Every single person who has a child has paid money to have that child.  If they didn’t pay it to the RE, they paid it to the OB/GYN.  They paid it to the hospital.  It may have been as small as a co-pay, or it could have been several thousand dollars.  But everyone pays.  So, if someone is going to say that I bought my children, then we all bought our children.

Do doctors benefit from treating our problem — hells yeah.  I found it a little rich that it said in the article that doctors had concerns about fertility loan companies considering the enormity of doctor’s salaries, which come from the cost of treatment.  Do loan companies benefit from treating our problem — hells yeah.  Every company is trying to turn a dime on the people they service: a loan company tries to make money off my problem, my insurance company tries to make money off my good health.  And perhaps that is why I am so enraged, my fire-breathing hips releasing all these toxins onto the Internet.  Because every word of that article was wrapped in judgment like a piece of bacon around a scallop* — seeping rich fat into every sentence.  Oily, greasy, heart-clogging fat.

Was I pissed off thinking about how my RE was going home to his mansion while we ate ramen in order to afford treatments to have a child?  Yes, but I’m equally pissed at the car my ophthalmologist gets to drive just because I can’t see well.  If we’re going to report on the hidden ways the medical community benefits from patients, let’s at least be fair and show how much money medical issues generate for others across the board.  If you’re only going to target fertility treatments, you’re going to get my fire-breathing dragon words.  And rather than simply report, why aren’t we working to actually find solutions in order to make treatments affordable to all people rather than allow fertility loan programs to thrive in this manner?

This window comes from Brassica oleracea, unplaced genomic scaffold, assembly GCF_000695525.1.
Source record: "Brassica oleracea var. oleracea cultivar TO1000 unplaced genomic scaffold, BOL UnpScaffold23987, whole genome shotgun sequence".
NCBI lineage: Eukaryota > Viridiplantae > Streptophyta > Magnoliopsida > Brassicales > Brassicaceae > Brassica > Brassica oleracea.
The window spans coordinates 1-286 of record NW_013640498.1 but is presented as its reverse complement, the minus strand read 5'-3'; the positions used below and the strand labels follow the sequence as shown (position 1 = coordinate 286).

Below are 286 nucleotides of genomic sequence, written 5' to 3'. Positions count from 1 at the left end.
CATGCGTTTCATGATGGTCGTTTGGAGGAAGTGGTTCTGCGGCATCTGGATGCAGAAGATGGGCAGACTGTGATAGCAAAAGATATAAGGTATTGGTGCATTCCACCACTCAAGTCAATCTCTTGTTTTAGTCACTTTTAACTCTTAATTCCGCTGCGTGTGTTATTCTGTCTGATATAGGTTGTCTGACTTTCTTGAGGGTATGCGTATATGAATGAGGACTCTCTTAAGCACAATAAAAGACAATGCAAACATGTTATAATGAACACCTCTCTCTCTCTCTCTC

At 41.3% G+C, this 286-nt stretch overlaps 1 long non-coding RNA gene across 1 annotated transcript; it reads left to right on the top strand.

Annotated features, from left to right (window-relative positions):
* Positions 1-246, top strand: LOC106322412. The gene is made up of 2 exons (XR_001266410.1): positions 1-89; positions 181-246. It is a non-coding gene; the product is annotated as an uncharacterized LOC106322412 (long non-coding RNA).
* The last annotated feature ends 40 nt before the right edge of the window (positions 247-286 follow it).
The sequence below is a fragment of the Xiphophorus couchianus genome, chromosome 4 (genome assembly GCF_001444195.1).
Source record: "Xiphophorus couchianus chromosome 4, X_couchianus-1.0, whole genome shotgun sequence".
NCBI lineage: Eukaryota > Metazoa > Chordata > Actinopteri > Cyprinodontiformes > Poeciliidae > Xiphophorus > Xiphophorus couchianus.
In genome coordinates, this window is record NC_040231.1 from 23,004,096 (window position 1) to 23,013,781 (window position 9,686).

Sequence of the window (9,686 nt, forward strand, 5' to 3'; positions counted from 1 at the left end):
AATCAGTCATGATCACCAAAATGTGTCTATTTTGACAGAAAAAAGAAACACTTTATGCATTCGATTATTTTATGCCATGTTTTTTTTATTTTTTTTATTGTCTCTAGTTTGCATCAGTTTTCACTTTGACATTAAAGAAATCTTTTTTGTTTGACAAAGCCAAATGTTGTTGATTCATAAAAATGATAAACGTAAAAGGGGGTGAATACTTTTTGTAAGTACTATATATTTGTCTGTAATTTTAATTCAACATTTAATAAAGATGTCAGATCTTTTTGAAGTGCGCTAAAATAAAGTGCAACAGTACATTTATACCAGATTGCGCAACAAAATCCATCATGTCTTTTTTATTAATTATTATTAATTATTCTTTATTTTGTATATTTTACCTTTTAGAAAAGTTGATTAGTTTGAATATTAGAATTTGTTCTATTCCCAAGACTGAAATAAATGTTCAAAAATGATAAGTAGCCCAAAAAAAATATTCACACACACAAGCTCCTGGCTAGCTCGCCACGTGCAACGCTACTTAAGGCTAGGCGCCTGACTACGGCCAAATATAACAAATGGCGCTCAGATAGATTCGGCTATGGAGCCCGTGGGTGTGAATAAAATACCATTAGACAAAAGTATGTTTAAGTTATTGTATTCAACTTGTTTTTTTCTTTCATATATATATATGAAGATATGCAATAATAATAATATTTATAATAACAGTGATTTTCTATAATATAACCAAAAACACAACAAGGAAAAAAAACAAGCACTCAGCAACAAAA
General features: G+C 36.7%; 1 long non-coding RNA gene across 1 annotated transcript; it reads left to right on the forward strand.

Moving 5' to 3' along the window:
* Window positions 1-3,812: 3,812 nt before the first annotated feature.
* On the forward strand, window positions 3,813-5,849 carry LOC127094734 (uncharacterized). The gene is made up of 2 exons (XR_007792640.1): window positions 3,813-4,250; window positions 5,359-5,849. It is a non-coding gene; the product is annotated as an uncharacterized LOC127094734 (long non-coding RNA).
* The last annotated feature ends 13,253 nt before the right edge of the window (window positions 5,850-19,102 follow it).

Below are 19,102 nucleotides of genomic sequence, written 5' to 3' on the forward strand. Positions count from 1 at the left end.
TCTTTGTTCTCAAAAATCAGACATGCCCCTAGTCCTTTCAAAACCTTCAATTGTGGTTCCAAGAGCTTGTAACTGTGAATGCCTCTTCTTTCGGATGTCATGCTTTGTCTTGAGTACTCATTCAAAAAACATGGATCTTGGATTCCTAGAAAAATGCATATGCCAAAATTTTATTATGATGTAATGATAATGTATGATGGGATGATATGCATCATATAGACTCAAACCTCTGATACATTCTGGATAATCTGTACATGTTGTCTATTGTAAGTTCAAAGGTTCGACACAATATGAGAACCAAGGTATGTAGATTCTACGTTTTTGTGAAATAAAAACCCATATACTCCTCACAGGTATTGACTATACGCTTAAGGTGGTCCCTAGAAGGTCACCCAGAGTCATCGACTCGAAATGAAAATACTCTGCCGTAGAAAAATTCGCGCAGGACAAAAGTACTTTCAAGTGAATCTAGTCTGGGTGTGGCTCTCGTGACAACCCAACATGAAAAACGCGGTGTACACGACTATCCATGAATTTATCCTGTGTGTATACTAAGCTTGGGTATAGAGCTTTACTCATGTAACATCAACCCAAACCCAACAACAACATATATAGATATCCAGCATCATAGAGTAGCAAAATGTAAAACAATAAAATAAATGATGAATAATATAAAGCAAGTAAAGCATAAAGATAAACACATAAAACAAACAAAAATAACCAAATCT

*I know — what was up with a non-kosher analogy?


1 BigP's Heather { 02.28.12 at 11:32 am }

I’m more upset about the amount of money the pharmaceutical company made than my RE. At least I saw my RE face to face. I took up his time. He explained things to me and answered my questions. I never saw a drug rep. My nurse explained how to use the medicine and answered my questions. Yet I paid that company thousands of dollars as well. In fact, I paid them more for drugs than I did for inseminations…

2 unaffected { 02.28.12 at 11:33 am }

I couldn’t agree more with your whole take on this, and especially:
“If we’re going to report on the hidden ways the medical community benefits from patients, let’s at least be fair and show how much money medical issues generate for others across the board. ”

You mentioning your ophthalmologist reminds me of paperwork I’ve seen at the eye doctor for financing LASIK.

It makes me uncomfortable and angry that someone told your precious ChickieNob that she was bought. I’m curious how you responded?

And the last of my fragmented thoughts:
Why did I read the comments under that article? This one has me seeing red:
Linda Holmes-Rubin Wrote: If these people can’t afford the price of IVF, how can they possibly afford the cost of raising a child?

“These people”. Ugh.

3 Lindsey Hunter { 02.28.12 at 11:35 am }

I’m so so sorry that someone said that to ChickieNob, I wish I knew who, we would have some words! I agree compeletely with what you’ve said in this post, we took advantage of the available technology, we did not buy our children. I wrote a post a few weeks ago that had quite a few controvercial comments, one of them arguing that in regards to medical treatment IVF was comparable to breast implants. I have struggled for weeks now to explain a medical treatment that it really is comparable to and I LOVE your analogy. Thank you for finally giving me the answer I’ve been breathing fire over for two weeks!

4 Megan {{Millions of Miles}} { 02.28.12 at 11:39 am }

I always love your perspective on things. We get asked constantly how much our adopted children “cost”. People just do not think before they talk! It always hurts worse when people ask these kind of questions in front of my kids. I asked our social worker how she would handle it and she taught my children this very valuable phrase: “If you had 5 more minutes to think about it, would you ask that same question.” That usually shuts it down really quickly! If only people would think before they judge! Great post!